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Grass Nut, Ithuriel's Spear, Wally Basket

Triteleia laxa

Family: Alliaceae
Genus: Triteleia (try-TELL-ay-uh) (Info)
Species: laxa (LAKS-uh) (Info)
Synonym:Brodiaea laxa




Foliage Color:

Unknown - Tell us

Bloom Characteristics:

Flowers are good for cutting

Water Requirements:

Drought-tolerant; suitable for xeriscaping

Where to Grow:

Unknown - Tell us


24-36 in. (60-90 cm)


3-6 in. (7-15 cm)


USDA Zone 6a: to -23.3 C (-10 F)

USDA Zone 6b: to -20.5 C (-5 F)

USDA Zone 7a: to -17.7 C (0 F)

USDA Zone 7b: to -14.9 C (5 F)

USDA Zone 8a: to -12.2 C (10 F)

USDA Zone 8b: to -9.4 C (15 F)

USDA Zone 9a: to -6.6 C (20 F)

USDA Zone 9b: to -3.8 C (25 F)

USDA Zone 10a: to -1.1 C (30 F)

USDA Zone 10b: to 1.7 C (35 F)

Sun Exposure:

Full Sun



Bloom Color:


Bloom Time:

Late Spring/Early Summer



Other details:

Unknown - Tell us

Soil pH requirements:

6.1 to 6.5 (mildly acidic)

6.6 to 7.5 (neutral)

7.6 to 7.8 (mildly alkaline)

Patent Information:

Unknown - Tell us

Propagation Methods:

By dividing rhizomes, tubers, corms or bulbs (including offsets)

From seed; winter sow in vented containers, coldframe or unheated greenhouse

Seed Collecting:

Seed does not store well; sow as soon as possible


This plant has been said to grow in the following regions:

Amador City, California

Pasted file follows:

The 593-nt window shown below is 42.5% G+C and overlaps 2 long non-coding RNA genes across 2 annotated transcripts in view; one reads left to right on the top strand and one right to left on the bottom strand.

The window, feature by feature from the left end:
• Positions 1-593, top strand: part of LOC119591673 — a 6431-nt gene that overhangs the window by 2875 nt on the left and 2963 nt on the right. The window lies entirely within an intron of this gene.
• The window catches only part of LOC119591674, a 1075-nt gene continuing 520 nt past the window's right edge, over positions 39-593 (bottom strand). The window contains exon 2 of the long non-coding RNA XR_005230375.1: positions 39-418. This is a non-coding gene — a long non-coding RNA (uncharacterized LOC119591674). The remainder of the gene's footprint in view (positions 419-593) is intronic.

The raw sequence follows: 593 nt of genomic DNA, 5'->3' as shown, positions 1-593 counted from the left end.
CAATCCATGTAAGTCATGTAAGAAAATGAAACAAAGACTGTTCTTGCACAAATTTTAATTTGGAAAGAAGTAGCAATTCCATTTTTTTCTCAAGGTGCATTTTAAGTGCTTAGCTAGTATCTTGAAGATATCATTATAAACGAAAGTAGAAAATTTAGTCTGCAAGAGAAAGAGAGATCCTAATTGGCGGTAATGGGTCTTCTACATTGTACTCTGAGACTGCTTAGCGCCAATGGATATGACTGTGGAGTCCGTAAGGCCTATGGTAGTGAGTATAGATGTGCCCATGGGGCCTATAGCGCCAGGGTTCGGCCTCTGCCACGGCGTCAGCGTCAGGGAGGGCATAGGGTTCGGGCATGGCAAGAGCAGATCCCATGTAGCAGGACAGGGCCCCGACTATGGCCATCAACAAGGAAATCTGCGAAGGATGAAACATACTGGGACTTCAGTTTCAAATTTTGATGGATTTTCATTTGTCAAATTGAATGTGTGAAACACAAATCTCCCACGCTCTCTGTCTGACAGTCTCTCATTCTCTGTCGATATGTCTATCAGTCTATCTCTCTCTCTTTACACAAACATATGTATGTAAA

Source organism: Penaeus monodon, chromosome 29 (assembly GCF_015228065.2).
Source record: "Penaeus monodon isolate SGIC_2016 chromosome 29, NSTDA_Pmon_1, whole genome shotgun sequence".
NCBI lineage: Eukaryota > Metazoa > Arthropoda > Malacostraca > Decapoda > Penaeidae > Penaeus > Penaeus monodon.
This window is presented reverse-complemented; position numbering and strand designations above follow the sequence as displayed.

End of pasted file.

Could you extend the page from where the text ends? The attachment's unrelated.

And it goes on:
Pacifica, California

Sacramento, California

Garden City, Michigan

Bridgeton, New Jersey

Houston, Texas

Salt Lake City, Utah

Alexandria, Virginia

show all

Gardeners' Notes:


On Jun 9, 2012, Boofer from Hamilton, NY wrote:

Actually I am new at this, I'm not sure if I can ask this here, but here goes! I would like to know my chances of growing this awesome ( from all reports) plant in my central New York state zone 5a garden. There are such positive comments on it-could I lift the bulbs in the fall?
If I should have posted this elsewhere please tell me.. Thanks!


On Aug 1, 2004, Phaltyme from Garden City, MI (Zone 6b) wrote:

I enjoy this plant immensely--such a beautiful shade of blue. After a year or so, it begins to spread but not too rapidly. I have it bordering a bed of daylilies. Of course, it blooms earlier.


On Aug 1, 2004, MikeZ from Bridgeton, NJ wrote:

I planted the Queen Fabiola variety on 5/15/04 in a refurbished flower bed (full sun) - 6 bulbs to a grouping. Growth was evident 10 days later, and today (8/1/04) there are a number of blooms. I can only hope they will spread and thicken.


On Dec 20, 2003, wnstarr from Puyallup, WA (Zone 5a) wrote:

As a young kid growing up in Northern California I remember the hills being covered with this beautiful blue flower. The stem would be high about the grass and very very wirey. Loved the color and thought they were beautiful growing wild. Have always loved them and now have them growing in my flower beds in Washington state. Had to buy the bulbs, haven't seen any wild one here. But highly recommend them for the beautiful blue flowers. They prefer soil that drys out after they flower giving the bulbs time to rest and surprise us again next Spring